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Joy

10 things that made us smile this week

Upworthy's weekly roundup of joy.

This week's list of delights includes some award-worthy performances.

What do you get when you combine a beautiful gentle parenting interaction, a whole school singing along with a 7-year-old performing "Peaches" in a Bowser costume and a flying squirrel pretending to be attacked by a broom?

You get this week's 10 things that made us smile, of course.

We hope you get as much joy and delight from these fabulous finds as we did. Enjoy!

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Pop Culture

Guy with 90s-style radio show on TikTok is actually changing lives for aspiring musicians

"The Bun 91.3" is giving unknown artists massive followings and even record label deals.

This guy rocks.

TikTok is a place where obscure music is celebrated, retro comedy is king and lives can be changed overnight. But it’s a rare feat for all three of those corners to intersect on the platform.

As is the way with many TikTok sensations, faux radio show “The Bun 91.3” started off as a fun hobby. The DJ, known only to listeners as “The Bun,” highlights songs by up-and-coming artists all while sporting aviator sunglasses and mastering that cheesy, old-school radio voice.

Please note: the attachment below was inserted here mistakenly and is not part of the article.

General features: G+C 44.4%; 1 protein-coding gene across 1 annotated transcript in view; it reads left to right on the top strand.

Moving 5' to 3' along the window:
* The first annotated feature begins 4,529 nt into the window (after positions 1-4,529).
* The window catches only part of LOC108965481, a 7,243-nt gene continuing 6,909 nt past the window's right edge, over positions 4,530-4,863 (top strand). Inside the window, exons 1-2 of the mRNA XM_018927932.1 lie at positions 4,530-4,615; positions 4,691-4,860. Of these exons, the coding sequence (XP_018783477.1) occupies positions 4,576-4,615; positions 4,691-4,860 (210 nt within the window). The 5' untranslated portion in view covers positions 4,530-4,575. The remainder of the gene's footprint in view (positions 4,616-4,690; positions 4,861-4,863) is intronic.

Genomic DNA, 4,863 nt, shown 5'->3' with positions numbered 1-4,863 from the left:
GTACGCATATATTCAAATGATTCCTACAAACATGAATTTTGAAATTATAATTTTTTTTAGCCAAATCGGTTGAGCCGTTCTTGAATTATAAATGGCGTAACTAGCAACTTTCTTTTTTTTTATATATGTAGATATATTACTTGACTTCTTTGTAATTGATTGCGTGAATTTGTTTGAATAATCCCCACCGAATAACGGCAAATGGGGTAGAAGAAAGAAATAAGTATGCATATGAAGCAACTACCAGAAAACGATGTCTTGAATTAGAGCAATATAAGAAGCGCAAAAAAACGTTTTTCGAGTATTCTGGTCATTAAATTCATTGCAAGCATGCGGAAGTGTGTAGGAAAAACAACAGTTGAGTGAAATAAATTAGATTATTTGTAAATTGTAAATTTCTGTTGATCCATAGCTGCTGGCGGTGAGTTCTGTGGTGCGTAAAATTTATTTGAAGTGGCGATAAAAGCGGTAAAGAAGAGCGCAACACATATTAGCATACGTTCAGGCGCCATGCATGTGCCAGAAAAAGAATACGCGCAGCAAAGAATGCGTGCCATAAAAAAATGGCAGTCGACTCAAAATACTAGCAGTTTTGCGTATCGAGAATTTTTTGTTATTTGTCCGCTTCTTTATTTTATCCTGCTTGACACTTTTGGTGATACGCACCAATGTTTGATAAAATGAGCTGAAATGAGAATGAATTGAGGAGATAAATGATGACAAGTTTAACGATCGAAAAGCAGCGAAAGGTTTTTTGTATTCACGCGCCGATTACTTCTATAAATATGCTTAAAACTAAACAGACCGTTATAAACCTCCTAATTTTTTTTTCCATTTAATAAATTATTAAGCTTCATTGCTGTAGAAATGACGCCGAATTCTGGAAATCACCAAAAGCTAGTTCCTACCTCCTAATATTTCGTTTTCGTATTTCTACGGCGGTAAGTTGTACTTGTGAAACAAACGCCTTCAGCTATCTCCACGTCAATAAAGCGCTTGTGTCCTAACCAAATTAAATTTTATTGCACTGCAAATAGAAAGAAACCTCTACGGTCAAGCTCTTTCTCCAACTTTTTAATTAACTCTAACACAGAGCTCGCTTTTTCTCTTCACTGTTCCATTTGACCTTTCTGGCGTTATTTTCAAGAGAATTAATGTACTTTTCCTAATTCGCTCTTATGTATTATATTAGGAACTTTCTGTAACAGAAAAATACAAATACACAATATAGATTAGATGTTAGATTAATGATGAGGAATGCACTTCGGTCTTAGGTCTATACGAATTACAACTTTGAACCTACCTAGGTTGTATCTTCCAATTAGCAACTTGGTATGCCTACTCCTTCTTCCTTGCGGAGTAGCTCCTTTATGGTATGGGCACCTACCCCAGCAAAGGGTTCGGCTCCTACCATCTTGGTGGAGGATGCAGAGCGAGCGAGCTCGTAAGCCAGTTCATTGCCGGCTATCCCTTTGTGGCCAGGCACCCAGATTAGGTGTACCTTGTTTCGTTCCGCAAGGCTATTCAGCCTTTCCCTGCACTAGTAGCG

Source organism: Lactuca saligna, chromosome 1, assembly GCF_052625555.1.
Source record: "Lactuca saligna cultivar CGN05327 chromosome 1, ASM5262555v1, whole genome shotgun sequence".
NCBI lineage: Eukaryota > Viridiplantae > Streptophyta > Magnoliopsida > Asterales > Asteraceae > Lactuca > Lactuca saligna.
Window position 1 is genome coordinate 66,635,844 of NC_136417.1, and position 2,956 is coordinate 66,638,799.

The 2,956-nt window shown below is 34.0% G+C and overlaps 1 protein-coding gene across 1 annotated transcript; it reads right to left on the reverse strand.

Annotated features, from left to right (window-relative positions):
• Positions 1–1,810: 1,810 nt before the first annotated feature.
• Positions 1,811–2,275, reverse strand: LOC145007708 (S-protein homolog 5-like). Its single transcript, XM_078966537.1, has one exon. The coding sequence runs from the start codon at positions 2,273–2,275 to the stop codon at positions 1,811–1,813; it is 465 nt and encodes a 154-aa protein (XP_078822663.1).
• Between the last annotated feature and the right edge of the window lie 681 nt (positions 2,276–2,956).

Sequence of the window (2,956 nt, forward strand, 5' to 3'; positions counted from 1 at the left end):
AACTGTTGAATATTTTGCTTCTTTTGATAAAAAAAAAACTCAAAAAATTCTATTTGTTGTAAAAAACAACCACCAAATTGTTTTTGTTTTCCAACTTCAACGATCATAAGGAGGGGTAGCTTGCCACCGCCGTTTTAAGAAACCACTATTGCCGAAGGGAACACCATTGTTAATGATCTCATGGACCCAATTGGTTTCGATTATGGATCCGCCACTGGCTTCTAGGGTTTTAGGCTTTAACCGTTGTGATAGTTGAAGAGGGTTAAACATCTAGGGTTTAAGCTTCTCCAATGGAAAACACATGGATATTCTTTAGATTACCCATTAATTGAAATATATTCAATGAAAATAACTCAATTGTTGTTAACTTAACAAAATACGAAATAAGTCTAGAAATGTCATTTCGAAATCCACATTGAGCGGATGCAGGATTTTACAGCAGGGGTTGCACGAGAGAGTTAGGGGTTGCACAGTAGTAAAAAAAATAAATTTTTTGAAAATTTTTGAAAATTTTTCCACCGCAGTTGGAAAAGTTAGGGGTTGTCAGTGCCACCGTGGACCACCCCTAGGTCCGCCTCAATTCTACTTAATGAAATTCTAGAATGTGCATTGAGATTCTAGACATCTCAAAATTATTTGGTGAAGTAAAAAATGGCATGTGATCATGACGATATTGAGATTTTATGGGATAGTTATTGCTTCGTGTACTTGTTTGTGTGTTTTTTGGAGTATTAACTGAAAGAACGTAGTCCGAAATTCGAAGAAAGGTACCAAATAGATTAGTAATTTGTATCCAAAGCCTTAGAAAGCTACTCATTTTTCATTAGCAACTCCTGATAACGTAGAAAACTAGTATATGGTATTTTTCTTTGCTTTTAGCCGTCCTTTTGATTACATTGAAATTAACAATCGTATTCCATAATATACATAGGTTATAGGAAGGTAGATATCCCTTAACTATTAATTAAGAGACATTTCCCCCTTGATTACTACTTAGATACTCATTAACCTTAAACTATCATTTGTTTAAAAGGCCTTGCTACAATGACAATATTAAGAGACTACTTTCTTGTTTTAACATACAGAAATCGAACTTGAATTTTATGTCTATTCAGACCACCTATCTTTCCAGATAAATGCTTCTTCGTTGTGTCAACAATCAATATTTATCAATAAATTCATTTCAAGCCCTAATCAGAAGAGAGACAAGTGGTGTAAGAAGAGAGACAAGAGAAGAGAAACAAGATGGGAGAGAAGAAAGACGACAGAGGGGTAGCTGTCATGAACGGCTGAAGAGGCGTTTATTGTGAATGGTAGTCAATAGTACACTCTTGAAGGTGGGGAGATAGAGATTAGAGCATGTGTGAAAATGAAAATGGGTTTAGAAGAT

Much to his surprise, The Bun’s passion project has actually been bringing major attention to aspiring musicians who might otherwise go unnoticed, just like real radio shows did back in the day.

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Woman proves social media is fake by using filters.

Social media has made it very easy to alter your appearance using filters. They may come in handy when you need to record a video but look a bit under the weather—just turn on a soft glow or a makeup filter, and boom, you're camera-ready in less than two seconds. But there has been a lot of talk around the use of filters and teen girls' self-esteem and unrealistic expectations seemingly placed on women.

One woman has taken it upon herself to strip away the filters to prove that, while she is beautiful, her face doesn't actually look the way it does with the filter on. The most interesting thing about these filters is that they're so good, you can't tell they're filters. Gone are the days of filters that made everyone look like a Glamour Shot from the 90s. These filters move with you and even have pores so no one can tell it isn't actually your face.

Well, it is your face—kinda.